Buncefield explosion victim in Redbourn: “I thought we would be killed”
- Credit: Photo supplied
Ten years after life was brought to a sudden standstill by a massive explosion at the Buncefield Oil Depot, neighbours still vividly recollect parts of their homes collapsing, and miraculously escaping with their lives.
Today marks the 10th anniversary of the largest blaze in peacetime Europe, which occurred in Hemel Hempstead at 6.02am on Sunday December 11, 2005.
On that day, a fuel vapour explosion equivalent to 30 tonnes of TNT at the depot triggered a blast wave which was heard as far away as the Netherlands.
Residents living in Redbourn Ward, about 400 metres from the terminal, have shared their experiences with the Herts Advertiser, and used the anniversary to warn St Albans district council against pursuing plans to allow 1,500 homes to be built in its vicinity.
David Mitchell, who is chairman of Redbourn parish council and lives in Lilly Lane, recalls: “I thought a passenger plane from Luton had crashed on top of the house. There was a deafening explosion.
“For about 30 seconds the house shook, and I could see the windows shaking. I thought ‘this is it, we are going to be killed’. I thought a plane had crashed on us, and expected its fuel tank to explode.
“I looked out the window, and expected to see a plane but what I saw was flames from Buncefield. They were enormous. It seemed to me there was a wall of fire, as far as I could see. My house is 400m away, and outside the official [safety] exclusion zone.
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“It affected me very badly. My son, who was nine at the time, could have been killed as it destroyed a wall in his room. He was in bed at the time, and crawled out through rubble. He was very lucky.
“It was terrifying. The ceiling came down, and he was covered in plaster. I was lying in bed at the time, and the whole house shook for 30 seconds because of the backdraft. My daughter’s room wasn’t as badly affected; she slept through it.
“I was really fearful for my family, so we, and all our neighbours, jumped in our vehicles and fled to a hotel. I remember hearing all the alarms going off everywhere. It was a huge relief that no-one was killed.”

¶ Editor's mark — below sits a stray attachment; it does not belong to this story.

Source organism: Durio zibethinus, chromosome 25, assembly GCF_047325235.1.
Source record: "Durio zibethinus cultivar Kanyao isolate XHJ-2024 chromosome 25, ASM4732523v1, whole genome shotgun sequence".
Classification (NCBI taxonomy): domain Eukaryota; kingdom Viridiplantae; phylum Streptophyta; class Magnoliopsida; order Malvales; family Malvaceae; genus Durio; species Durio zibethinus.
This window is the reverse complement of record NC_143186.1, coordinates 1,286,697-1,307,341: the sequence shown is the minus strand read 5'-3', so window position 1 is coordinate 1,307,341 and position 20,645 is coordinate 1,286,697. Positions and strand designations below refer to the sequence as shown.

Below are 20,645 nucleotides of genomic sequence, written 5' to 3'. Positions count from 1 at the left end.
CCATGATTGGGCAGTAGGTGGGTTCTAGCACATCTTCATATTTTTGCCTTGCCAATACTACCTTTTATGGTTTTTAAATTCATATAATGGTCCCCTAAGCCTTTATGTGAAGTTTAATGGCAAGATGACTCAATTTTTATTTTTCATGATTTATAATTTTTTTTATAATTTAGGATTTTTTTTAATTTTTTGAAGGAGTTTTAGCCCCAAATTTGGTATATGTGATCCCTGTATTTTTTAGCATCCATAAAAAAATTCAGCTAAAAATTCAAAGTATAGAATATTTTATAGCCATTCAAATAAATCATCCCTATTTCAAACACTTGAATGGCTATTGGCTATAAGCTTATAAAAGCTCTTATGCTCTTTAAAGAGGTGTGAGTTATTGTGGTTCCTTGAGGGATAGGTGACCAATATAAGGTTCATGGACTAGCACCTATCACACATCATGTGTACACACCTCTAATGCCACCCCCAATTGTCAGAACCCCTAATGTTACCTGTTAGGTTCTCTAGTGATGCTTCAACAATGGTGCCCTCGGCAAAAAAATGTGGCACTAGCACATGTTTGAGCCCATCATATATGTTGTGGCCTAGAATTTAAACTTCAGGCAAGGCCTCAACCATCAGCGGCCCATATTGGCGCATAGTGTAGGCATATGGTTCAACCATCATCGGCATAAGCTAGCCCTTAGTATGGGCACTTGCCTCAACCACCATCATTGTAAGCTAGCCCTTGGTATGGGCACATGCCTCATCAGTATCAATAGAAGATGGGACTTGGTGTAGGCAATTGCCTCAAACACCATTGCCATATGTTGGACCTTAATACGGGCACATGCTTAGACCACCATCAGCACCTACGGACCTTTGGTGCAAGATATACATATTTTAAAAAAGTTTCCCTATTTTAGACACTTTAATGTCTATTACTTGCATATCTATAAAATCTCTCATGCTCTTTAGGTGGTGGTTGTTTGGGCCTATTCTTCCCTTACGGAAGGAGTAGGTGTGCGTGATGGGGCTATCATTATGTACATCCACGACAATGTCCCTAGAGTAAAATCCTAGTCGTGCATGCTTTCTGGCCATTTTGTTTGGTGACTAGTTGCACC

David, who remembers being able to see the sky through holes pierced in the roof, said it was a stressful experience: “It was a horrific day. The house was a mess, wires were hanging down. The windows were sucked out. All the doors, and the ceiling, had to be replaced.”
He said his insurance company took care of the repairs, and “didn’t quibble about anything”.
David initially suffered the odd flashback as a result of the experience, when he would wake up assuming he had heard another explosion but would realise that it was completely quiet.
Asked about his thoughts on the 10th anniversary of the explosion, David replied: “I would rather forget about it. It is very vivid in my children’s minds, as their lives were disrupted. The biggest thing for me was that I thought my family had nearly died; we were suddenly made to feel very vulnerable.”
One of his neighbours, Graham Glover, whose house was also affected, said that while he and others were lucky to escape injury, St Albans council would be ‘nuts’ to pave the way for 1,500 homes, and several schools, proposed to be built near the depot.
The council has earmarked Crown Estate land for future development in the Green Belt in its Strategic Local Plan.
Graham said: “My house is 500 metres from Buncefield and it was badly damaged in the explosion. My front door ended up four metres into my house; all the ceilings came down, the back door and patio door were found in the garden, and the roof came off in places.”
As his was one of 10 local homes near the depot affected by the blast, Graham fears that “if this were to happen again, with 1,500 high density homes and schools in this area, the impact would be very high”.